Editors note: Deadline’s Read the Screenplay series debuts and celebrates the scripts of films that will be factors in this year’s movie awards race.

For Neon’s not-precisely-biographical Spencer, screenwriter Steven Knight and filmmaker Pablo Larraín assiduously wanted to avoid anything resembling a conventional biopic feel when exploring the suffocatingly cloistered and constantly scrutinized life of Princess Diana of Wales (played, in a bravura turn, by Kristen Stewart) over the course of the Christmas holiday weekend with her in-laws, England’s Royal Family, in 1991.

Instead, they were looking to craft an impressionistic, fable-like take on Diana’s discomfort in her regal role. In contrast to Larraín’s deep research dive into the seemingly never-ending accounts of the late princess’ relentlessly dissected existence, Knight took a different tack altogether.

“I didn’t watch any documentaries or read any books or watch any fiction,” Knight told Deadline at the recent Contenders Film: New York awards-season event, choosing instead to go directly to sources who were actually in Diana’s orbit during those troubling family gatherings. “I managed to get hold of people who were actually there for that weekend and managed to get true stories. And any writer will know that true stories are always more bizarre and strange and baffling than anything that you can make up.”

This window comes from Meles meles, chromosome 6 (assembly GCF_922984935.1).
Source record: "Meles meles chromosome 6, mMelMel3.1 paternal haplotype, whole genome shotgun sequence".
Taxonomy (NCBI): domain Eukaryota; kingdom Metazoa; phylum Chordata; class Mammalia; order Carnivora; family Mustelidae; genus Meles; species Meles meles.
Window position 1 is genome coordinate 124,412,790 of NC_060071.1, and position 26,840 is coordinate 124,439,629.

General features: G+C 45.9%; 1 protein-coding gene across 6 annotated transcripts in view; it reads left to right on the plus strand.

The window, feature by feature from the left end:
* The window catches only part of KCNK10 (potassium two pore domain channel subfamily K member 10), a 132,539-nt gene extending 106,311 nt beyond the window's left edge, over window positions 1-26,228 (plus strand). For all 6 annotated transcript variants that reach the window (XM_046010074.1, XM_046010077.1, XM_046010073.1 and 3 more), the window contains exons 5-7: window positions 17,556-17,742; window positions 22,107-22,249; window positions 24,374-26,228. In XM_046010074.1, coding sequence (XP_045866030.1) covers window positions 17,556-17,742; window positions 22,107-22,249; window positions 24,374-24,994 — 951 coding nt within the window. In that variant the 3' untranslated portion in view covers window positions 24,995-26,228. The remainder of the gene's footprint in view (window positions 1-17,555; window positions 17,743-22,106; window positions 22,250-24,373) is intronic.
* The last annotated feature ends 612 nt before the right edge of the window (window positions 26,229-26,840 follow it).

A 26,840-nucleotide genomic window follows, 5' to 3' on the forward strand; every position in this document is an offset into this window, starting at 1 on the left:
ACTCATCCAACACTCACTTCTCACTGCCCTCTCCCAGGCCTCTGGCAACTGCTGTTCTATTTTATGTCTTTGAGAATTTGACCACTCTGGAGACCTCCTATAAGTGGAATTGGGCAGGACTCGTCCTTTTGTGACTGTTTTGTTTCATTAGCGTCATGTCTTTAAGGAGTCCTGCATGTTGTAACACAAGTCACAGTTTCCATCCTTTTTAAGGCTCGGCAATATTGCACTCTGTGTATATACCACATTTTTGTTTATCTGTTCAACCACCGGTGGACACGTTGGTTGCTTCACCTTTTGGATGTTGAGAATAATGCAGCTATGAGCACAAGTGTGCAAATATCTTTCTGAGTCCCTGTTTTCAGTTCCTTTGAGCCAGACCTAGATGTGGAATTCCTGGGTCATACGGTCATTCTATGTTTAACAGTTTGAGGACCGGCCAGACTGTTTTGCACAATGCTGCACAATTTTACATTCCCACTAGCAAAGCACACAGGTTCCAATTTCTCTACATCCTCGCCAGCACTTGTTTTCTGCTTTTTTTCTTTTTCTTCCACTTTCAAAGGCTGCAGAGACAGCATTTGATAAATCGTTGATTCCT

From those intimate accounts, Knight weaved together his fable, punctuated with fictionalized flourishes dreamed up by Larraín: she bristles at every attempt by her husband Charles (Jack Farthing) and his family to control her behavior; she deepens her bonds with her beloved sons; she’s haunted by another ill-fated royal bride, Anne Boleyn; and she grows alternately suspicious of the intentions and reliant upon the confidences of the royal servants (Sally Hawking, Timothy Spall and Sean Harris) attending her.

The resulting tale – which has become a frontrunner in this season’s award competitions after its Venice Film Festival premiere and November 5 opening – illustrates Diana’s abiding sense of isolation and alienation in mesmerizingly dreamlike terms that nevertheless feel utterly real, as Knight’s screenplay reveals.

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